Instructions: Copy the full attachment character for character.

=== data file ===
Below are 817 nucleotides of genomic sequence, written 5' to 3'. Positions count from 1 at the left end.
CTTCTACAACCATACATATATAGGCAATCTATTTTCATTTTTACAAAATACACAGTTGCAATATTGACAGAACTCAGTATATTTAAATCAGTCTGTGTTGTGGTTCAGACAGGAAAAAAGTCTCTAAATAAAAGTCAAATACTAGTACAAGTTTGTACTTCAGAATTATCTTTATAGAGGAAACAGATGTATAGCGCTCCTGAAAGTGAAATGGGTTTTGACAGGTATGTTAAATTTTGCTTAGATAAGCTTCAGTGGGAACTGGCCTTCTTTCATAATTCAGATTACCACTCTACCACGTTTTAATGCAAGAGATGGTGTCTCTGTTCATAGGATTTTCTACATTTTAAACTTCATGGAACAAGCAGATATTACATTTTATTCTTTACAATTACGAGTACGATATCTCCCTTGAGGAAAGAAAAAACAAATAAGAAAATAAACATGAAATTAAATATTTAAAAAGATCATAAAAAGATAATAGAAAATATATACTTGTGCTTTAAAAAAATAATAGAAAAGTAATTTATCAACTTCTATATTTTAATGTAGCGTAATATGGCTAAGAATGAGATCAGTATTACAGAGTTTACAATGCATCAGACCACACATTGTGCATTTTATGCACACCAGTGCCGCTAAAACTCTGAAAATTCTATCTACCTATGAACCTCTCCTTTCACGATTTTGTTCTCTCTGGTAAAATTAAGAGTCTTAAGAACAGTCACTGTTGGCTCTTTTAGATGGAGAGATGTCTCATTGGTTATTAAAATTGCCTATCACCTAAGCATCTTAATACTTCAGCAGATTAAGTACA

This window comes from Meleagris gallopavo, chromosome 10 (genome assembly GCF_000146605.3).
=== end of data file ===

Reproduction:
Below are 817 nucleotides of genomic sequence, written 5' to 3'. Positions count from 1 at the left end.
CTTCTACAACCATACATATATAGGCAATCTATTTTCATTTTTACAAAATACACAGTTGCAATATTGACAGAACTCAGTATATTTAAATCAGTCTGTGTTGTGGTTCAGACAGGAAAAAAGTCTCTAAATAAAAGTCAAATACTAGTACAAGTTTGTACTTCAGAATTATCTTTATAGAGGAAACAGATGTATAGCGCTCCTGAAAGTGAAATGGGTTTTGACAGGTATGTTAAATTTTGCTTAGATAAGCTTCAGTGGGAACTGGCCTTCTTTCATAATTCAGATTACCACTCTACCACGTTTTAATGCAAGAGATGGTGTCTCTGTTCATAGGATTTTCTACATTTTAAACTTCATGGAACAAGCAGATATTACATTTTATTCTTTACAATTACGAGTACGATATCTCCCTTGAGGAAAGAAAAAACAAATAAGAAAATAAACATGAAATTAAATATTTAAAAAGATCATAAAAAGATAATAGAAAATATATACTTGTGCTTTAAAAAAATAATAGAAAAGTAATTTATCAACTTCTATATTTTAATGTAGCGTAATATGGCTAAGAATGAGATCAGTATTACAGAGTTTACAATGCATCAGACCACACATTGTGCATTTTATGCACACCAGTGCCGCTAAAACTCTGAAAATTCTATCTACCTATGAACCTCTCCTTTCACGATTTTGTTCTCTCTGGTAAAATTAAGAGTCTTAAGAACAGTCACTGTTGGCTCTTTTAGATGGAGAGATGTCTCATTGGTTATTAAAATTGCCTATCACCTAAGCATCTTAATACTTCAGCAGATTAAGTACA

This window comes from Meleagris gallopavo, chromosome 10 (genome assembly GCF_000146605.3).